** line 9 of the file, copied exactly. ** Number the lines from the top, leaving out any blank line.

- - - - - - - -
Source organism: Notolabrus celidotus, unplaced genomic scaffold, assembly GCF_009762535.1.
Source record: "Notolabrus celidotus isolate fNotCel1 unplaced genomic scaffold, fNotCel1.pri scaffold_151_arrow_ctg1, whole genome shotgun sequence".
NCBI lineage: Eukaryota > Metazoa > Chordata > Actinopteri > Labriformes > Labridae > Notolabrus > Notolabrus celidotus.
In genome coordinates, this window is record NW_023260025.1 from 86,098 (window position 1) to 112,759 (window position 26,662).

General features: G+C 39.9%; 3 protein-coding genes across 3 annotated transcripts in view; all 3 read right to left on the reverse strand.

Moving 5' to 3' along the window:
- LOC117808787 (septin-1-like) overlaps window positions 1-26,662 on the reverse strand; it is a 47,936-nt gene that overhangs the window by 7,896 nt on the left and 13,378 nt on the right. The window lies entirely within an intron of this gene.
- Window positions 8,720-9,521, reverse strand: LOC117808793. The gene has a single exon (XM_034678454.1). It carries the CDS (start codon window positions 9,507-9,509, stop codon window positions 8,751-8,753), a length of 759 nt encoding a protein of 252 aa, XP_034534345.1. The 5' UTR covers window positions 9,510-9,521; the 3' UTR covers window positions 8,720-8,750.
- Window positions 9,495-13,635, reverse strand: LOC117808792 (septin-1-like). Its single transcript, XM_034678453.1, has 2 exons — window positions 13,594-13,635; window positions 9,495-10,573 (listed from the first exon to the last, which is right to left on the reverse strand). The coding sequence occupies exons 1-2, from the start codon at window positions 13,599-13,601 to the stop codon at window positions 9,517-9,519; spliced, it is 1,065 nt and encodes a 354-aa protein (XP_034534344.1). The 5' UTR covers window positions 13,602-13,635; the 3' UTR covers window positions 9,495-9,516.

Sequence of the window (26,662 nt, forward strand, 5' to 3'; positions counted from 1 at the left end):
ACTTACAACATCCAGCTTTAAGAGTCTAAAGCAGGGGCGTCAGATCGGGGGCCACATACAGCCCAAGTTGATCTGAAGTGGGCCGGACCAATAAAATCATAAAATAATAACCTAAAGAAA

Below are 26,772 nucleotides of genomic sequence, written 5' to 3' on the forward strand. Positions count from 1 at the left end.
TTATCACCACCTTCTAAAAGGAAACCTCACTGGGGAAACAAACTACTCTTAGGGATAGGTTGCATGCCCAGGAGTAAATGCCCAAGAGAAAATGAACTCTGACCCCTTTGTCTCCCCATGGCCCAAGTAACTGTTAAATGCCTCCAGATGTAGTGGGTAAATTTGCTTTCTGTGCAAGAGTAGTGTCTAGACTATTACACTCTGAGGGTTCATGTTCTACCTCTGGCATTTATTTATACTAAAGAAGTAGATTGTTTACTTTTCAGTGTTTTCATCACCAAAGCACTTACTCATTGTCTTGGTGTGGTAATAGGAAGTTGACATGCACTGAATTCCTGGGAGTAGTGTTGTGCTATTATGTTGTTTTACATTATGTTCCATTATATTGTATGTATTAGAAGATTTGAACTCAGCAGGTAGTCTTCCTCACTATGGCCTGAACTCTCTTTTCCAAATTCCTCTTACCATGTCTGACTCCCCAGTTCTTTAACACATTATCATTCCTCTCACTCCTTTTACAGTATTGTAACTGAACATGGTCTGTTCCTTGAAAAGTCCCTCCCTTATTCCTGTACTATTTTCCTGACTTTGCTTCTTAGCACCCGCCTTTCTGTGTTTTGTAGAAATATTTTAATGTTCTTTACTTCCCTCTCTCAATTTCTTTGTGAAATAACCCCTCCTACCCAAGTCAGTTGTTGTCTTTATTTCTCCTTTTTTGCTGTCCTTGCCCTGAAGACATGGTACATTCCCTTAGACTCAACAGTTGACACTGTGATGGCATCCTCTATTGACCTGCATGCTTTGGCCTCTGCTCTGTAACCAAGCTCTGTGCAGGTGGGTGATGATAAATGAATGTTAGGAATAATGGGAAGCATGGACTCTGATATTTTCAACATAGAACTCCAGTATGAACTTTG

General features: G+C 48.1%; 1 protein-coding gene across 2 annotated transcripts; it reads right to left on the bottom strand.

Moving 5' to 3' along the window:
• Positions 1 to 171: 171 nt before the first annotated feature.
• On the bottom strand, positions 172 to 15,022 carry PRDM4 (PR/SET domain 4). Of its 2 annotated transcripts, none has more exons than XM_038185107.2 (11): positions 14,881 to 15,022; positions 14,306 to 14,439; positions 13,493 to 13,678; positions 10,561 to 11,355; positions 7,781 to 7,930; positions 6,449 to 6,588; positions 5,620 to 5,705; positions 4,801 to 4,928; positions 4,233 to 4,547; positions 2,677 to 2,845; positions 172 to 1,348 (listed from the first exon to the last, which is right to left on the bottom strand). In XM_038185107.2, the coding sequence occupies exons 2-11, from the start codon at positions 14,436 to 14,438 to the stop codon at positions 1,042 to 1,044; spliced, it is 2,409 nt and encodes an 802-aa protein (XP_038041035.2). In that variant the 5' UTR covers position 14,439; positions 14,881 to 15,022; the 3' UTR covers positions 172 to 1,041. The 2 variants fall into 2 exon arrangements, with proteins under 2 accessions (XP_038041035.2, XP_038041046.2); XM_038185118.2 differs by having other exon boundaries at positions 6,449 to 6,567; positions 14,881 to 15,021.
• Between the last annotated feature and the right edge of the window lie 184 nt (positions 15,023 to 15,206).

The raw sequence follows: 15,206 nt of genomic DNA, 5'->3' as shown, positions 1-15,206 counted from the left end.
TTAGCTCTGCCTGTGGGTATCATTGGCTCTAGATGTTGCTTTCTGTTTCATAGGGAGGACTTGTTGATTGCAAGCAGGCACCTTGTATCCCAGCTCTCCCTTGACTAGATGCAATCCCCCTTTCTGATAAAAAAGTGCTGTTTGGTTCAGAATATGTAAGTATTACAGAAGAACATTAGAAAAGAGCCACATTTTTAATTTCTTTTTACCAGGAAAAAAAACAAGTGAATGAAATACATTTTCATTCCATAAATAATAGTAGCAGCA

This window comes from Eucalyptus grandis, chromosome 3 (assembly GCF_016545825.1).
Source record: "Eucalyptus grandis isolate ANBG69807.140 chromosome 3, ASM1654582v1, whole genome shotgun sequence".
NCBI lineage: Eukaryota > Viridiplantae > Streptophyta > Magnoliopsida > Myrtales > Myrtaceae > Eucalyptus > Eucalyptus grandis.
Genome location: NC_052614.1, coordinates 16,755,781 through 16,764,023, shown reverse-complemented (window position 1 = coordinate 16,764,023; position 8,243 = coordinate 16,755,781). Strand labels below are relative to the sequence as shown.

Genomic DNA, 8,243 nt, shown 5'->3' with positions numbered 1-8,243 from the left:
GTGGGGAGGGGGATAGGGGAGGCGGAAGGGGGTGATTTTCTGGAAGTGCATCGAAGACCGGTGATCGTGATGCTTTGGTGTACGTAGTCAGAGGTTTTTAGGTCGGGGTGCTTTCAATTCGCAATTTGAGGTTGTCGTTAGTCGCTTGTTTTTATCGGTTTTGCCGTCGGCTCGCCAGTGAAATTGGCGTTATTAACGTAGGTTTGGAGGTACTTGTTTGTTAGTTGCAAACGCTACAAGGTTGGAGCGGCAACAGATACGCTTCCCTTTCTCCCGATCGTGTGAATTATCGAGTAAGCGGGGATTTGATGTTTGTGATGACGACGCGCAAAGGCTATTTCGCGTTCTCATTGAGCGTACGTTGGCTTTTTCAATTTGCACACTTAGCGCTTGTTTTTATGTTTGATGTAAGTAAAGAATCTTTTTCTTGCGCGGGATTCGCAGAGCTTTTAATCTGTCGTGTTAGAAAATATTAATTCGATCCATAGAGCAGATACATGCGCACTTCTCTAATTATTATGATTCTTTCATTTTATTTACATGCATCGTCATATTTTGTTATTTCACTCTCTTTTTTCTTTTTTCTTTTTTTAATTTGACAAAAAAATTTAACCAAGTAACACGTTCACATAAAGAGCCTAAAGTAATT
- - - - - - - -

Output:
- Window positions 9,495-13,635, reverse strand: LOC117808792 (septin-1-like). Its single transcript, XM_034678453.1, has 2 exons — window positions 13,594-13,635; window positions 9,495-10,573 (listed from the first exon to the last, which is right to left on the reverse strand). The coding sequence occupies exons 1-2, from the start codon at window positions 13,599-13,601 to the stop codon at window positions 9,517-9,519; spliced, it is 1,065 nt and encodes a 354-aa protein (XP_034534344.1). The 5' UTR covers window positions 13,602-13,635; the 3' UTR covers window positions 9,495-9,516.